Another fun trip to Cotter Arkansas to fish the White River. We stayed at The Trout House. This cabin is on the river right next to Wildcat Access. We can walk out the back door to huge stretches of fishing.

The water level from Bull Shoals generation was up a little but not un-wadeable. The fish were feeding on the shad kill and the fun continued as far down river as we were.

Anything with a shad pattern worked well. White Wooley’s, zonkers, etc. Even olive colored flies were working. It seemed the bigger fish were deeper and something with weight worked best. I had on a olive cone head wooley and caught a couple brown in the deeper runs. Most of the fish caught were smaller rainbows. Either way, fishing and catching is fun.

The weather on wednesday was excellent. The temp was in the upper 60’s. The sun was out. I hit a hot spot and started catching fish. I pulled out about 6 smaller rainbow before my fly had to be retired due to structural damage.

Thursday, the cold front started moving down from the north but the temp was tolerable in the mid 40’s. I’m not complaining. We fished the White River in the morning until noon or so while the generation was lower then decided to head over to the North Fork Dam tailwater to fish. NFD was shutting off the generation at 1pm which meant good wading conditions.

I did hook into a colorful rainbow Thursday morning which kept my interest as I struggled fishing the windy conditions.

After eating lunch, we drove 30 minutes to the North Fork Dam and wade fished the tailwater. I started fishing a riffle using white bead head wooley. No strikes. I noticed the other fisherman were using either powerbaits or jigs so I tied on an orange shrimp saltwater fly I had in my box. My second cast produced a stiff strike and the bastard broke off my fly. I only had the 1 orange shrimp. (I don’t fish saltwater much.) Probably my own fault for not tying a good knot. I proceeded to tie on a chartruese wooley with some flash in the tail and moved up the riffle and planted myself just above the start of the riffle water. I cast into a quiet pool of water and stripped back the line. Bam! I proceeded to catch fish.

I stayed in that spot for the next 1.5 hours and caught 29 rainbow ranging from 6 inches to 13 inches. Needless to say, I had a good time. I was smart at one point and after landing 6 fish, I took the time to re-tie my fly to ensure a solid knot. I was the envy of 2 old goats that scuttled into the water fishing about 50 yards away. I looked over at one point and they were just relaxing the bank watching me.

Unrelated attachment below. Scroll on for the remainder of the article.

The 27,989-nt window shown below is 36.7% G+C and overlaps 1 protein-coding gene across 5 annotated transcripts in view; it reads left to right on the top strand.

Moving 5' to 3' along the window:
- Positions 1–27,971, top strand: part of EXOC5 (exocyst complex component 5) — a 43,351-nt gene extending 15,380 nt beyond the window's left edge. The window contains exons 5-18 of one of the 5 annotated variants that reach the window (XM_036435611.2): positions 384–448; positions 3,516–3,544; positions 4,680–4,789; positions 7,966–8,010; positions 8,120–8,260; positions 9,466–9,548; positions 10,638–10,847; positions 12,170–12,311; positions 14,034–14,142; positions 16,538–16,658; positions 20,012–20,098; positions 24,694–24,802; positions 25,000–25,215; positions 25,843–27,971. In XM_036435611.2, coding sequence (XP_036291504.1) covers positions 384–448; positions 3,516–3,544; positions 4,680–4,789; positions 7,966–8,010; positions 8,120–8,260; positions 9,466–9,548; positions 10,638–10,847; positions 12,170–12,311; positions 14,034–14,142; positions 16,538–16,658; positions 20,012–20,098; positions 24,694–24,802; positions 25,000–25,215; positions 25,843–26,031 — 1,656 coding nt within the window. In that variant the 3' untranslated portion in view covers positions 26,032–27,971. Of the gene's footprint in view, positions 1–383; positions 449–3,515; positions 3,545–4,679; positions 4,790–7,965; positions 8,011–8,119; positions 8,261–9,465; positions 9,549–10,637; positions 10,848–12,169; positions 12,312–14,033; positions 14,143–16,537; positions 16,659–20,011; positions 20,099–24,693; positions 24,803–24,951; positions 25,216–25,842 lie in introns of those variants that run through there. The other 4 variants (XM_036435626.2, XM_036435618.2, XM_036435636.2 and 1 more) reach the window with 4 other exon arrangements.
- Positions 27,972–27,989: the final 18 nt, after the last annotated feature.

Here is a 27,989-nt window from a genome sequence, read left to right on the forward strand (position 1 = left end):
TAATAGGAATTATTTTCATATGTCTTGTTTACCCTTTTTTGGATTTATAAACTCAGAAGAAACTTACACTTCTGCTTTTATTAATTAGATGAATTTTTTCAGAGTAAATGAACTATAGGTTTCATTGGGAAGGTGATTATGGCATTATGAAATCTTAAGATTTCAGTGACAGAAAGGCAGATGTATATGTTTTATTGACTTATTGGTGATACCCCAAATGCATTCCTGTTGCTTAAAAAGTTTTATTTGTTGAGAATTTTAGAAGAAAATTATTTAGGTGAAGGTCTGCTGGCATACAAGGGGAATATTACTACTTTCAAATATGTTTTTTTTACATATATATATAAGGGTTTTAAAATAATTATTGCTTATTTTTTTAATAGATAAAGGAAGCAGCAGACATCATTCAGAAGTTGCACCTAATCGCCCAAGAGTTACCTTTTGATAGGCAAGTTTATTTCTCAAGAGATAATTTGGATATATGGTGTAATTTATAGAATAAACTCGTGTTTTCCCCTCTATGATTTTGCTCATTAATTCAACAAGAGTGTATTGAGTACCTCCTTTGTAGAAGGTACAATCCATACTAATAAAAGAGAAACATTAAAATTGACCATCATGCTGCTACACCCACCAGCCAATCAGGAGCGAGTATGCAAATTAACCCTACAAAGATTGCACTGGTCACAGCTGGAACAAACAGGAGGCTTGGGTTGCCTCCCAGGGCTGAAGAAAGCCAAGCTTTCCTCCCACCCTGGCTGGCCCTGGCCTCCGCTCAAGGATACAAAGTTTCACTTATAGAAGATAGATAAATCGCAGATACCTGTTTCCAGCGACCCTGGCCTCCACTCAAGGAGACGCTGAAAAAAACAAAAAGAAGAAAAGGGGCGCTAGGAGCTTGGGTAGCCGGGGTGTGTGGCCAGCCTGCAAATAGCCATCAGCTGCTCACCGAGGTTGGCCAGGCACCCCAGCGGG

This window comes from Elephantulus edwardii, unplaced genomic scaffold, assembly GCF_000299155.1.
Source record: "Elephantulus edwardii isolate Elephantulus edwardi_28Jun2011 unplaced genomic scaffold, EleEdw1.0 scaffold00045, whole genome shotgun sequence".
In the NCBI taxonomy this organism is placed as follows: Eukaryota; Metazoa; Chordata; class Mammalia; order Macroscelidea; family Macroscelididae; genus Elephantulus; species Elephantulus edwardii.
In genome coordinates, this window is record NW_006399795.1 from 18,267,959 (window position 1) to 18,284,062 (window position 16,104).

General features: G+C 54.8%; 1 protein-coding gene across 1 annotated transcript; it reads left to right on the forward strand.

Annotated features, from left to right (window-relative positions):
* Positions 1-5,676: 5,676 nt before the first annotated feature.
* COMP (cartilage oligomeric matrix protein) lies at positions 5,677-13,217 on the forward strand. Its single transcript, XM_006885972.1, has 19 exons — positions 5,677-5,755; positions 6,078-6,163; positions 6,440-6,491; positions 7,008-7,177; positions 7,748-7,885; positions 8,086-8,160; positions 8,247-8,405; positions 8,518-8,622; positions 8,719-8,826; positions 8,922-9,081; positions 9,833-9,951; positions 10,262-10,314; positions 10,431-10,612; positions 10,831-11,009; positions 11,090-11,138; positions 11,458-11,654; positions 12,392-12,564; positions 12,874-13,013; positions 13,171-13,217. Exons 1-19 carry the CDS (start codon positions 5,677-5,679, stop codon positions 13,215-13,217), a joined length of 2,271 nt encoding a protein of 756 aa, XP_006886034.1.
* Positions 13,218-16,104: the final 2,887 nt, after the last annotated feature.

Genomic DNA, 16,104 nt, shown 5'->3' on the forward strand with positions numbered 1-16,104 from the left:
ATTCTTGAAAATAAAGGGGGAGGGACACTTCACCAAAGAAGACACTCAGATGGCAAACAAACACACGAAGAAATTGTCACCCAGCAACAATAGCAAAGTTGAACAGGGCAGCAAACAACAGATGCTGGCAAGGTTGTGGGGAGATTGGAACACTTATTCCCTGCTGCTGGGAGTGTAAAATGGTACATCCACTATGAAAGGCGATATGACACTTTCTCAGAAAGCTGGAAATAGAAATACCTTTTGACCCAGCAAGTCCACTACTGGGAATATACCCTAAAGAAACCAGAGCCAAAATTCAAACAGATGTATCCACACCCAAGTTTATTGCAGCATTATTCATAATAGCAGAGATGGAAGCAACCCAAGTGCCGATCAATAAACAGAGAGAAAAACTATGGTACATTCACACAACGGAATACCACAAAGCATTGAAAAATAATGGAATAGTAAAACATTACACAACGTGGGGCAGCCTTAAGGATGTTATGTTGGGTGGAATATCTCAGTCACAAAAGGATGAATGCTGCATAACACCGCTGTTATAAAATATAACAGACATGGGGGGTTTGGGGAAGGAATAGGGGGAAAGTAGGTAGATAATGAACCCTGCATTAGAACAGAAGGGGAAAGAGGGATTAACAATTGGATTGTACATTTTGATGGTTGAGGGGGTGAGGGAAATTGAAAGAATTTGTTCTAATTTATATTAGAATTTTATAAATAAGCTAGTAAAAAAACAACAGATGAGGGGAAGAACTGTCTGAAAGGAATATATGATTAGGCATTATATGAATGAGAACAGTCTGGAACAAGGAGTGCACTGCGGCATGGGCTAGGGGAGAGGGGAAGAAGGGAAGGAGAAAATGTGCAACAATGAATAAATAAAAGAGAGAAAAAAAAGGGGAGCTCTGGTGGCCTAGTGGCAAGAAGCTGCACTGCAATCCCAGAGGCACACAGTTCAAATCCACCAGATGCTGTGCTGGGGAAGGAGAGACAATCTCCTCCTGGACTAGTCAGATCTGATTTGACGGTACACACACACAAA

Now here is where something turned odd and ethically questionable. A guy sidled up within my casting range and asked, “Am I ok here…?”. I politely replied that it was ok, but internally I was a bit offended that this dude would even suggest squeezing in on my honey hole. He was an older guy of 50 or so. My personal rule (outside of trout parks) is that you maintain a distance between fisherman of the radius of your cast range. This guy was well within my range. Either way, I had already caught 20 or so fish and allowed him to encroach and share in the joy. To the old guys on the bank, they may have been offended as well and possibly thought of me in philanthropic tones.

I celebrated back at the van by throwing back some single malt that Matt had stowed in a flask.

Friday, the fishing was slower but still managed to catch 6 fish. I started using spinning gear in the afternoon to see if a couldn’t entice a larger brown from the depths. I tossed a rapala out 90 degrees and retrieved across the current into a 45 degree angle. It was easier fishing and more time with a lure int he water.

I discovered that with the company of a few beers in my waist jacket, I could more easily cast with spinning gear and enjoy the afternoon river. I landed a couple nice 12″ brown on the rapala.

Saturday, the snow and cold hit us. We woke to 30 degrees and snow started coming down at 8am or so. I continued to use the spinning gear mainly because I was not willing to fumble with leader and tippit with cold wet hands. Glad I did. The rapala brought in 6 decent browns that morning. The biggest went 16 inches. It was a fun morning and a good finish to a good few days of fishing.

I also posted other photos on my Facebook page. See the Facebook Photos